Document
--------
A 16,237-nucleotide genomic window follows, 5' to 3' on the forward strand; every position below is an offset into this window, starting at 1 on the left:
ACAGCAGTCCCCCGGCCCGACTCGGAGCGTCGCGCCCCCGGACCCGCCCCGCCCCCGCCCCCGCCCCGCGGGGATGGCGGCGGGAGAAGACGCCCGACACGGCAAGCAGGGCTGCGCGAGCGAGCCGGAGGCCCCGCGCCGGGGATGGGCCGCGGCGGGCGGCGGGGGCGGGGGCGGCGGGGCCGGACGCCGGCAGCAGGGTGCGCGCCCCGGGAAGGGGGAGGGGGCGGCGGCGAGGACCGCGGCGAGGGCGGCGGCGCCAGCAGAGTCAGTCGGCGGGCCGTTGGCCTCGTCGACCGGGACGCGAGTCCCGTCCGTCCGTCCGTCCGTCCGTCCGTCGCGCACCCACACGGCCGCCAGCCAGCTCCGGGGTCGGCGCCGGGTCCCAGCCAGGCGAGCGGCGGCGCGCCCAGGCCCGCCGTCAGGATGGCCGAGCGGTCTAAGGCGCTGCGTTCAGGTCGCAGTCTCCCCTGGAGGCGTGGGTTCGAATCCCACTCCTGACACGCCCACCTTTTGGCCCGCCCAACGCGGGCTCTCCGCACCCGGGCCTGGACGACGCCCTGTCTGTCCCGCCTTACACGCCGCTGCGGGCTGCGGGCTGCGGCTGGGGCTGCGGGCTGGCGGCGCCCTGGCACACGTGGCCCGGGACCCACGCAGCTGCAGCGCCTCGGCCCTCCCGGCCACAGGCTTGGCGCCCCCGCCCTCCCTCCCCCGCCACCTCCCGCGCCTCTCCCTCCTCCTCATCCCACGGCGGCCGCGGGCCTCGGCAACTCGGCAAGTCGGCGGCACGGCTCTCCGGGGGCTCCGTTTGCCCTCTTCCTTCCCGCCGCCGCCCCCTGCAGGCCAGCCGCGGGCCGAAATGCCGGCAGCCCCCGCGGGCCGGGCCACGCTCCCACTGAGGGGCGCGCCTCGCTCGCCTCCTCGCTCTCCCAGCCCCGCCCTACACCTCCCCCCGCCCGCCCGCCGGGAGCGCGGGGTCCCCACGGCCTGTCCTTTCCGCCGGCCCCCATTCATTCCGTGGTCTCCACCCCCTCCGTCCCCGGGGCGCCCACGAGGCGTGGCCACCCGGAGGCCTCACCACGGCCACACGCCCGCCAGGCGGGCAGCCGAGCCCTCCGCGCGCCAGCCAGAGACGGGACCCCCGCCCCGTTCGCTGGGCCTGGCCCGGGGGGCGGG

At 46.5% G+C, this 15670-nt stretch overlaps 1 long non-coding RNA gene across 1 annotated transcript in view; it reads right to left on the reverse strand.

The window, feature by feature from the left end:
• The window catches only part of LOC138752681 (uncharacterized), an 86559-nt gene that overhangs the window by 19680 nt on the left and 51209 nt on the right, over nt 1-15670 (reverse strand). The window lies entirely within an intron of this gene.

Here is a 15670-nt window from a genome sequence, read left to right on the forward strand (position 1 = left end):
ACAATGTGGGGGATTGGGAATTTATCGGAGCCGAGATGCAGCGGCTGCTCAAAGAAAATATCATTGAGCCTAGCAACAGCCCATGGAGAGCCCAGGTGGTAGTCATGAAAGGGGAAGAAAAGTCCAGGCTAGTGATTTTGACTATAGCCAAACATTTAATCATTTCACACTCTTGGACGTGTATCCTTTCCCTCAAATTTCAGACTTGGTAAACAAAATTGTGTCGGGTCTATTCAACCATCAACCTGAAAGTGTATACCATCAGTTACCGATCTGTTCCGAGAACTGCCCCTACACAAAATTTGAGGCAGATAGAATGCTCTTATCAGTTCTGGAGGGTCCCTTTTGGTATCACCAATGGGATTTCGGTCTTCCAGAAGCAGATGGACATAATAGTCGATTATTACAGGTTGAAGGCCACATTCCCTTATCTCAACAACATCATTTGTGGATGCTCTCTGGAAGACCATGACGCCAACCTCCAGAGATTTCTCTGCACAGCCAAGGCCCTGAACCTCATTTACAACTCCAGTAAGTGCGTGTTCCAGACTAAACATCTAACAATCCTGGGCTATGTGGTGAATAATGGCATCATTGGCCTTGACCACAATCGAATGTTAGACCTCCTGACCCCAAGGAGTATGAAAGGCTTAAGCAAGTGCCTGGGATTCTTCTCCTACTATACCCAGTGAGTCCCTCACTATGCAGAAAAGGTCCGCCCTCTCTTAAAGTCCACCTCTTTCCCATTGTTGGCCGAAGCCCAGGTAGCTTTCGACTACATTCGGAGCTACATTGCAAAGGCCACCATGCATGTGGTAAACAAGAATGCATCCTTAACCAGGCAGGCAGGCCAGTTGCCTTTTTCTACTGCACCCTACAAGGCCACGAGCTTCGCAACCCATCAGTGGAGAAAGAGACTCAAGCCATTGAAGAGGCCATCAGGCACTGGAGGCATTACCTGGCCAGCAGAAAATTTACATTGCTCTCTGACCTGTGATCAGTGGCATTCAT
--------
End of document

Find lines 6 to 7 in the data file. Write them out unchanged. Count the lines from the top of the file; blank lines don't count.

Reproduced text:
Here is a 15670-nt window from a genome sequence, read left to right on the forward strand (position 1 = left end):
ACAATGTGGGGGATTGGGAATTTATCGGAGCCGAGATGCAGCGGCTGCTCAAAGAAAATATCATTGAGCCTAGCAACAGCCCATGGAGAGCCCAGGTGGTAGTCATGAAAGGGGAAGAAAAGTCCAGGCTAGTGATTTTGACTATAGCCAAACATTTAATCATTTCACACTCTTGGACGTGTATCCTTTCCCTCAAATTTCAGACTTGGTAAACAAAATTGTGTCGGGTCTATTCAACCATCAACCTGAAAGTGTATACCATCAGTTACCGATCTGTTCCGAGAACTGCCCCTACACAAAATTTGAGGCAGATAGAATGCTCTTATCAGTTCTGGAGGGTCCCTTTTGGTATCACCAATGGGATTTCGGTCTTCCAGAAGCAGATGGACATAATAGTCGATTATTACAGGTTGAAGGCCACATTCCCTTATCTCAACAACATCATTTGTGGATGCTCTCTGGAAGACCATGACGCCAACCTCCAGAGATTTCTCTGCACAGCCAAGGCCCTGAACCTCATTTACAACTCCAGTAAGTGCGTGTTCCAGACTAAACATCTAACAATCCTGGGCTATGTGGTGAATAATGGCATCATTGGCCTTGACCACAATCGAATGTTAGACCTCCTGACCCCAAGGAGTATGAAAGGCTTAAGCAAGTGCCTGGGATTCTTCTCCTACTATACCCAGTGAGTCCCTCACTATGCAGAAAAGGTCCGCCCTCTCTTAAAGTCCACCTCTTTCCCATTGTTGGCCGAAGCCCAGGTAGCTTTCGACTACATTCGGAGCTACATTGCAAAGGCCACCATGCATGTGGTAAACAAGAATGCATCCTTAACCAGGCAGGCAGGCCAGTTGCCTTTTTCTACTGCACCCTACAAGGCCACGAGCTTCGCAACCCATCAGTGGAGAAAGAGACTCAAGCCATTGAAGAGGCCATCAGGCACTGGAGGCATTACCTGGCCAGCAGAAAATTTACATTGCTCTCTGACCTGTGATCAGTGGCATTCAT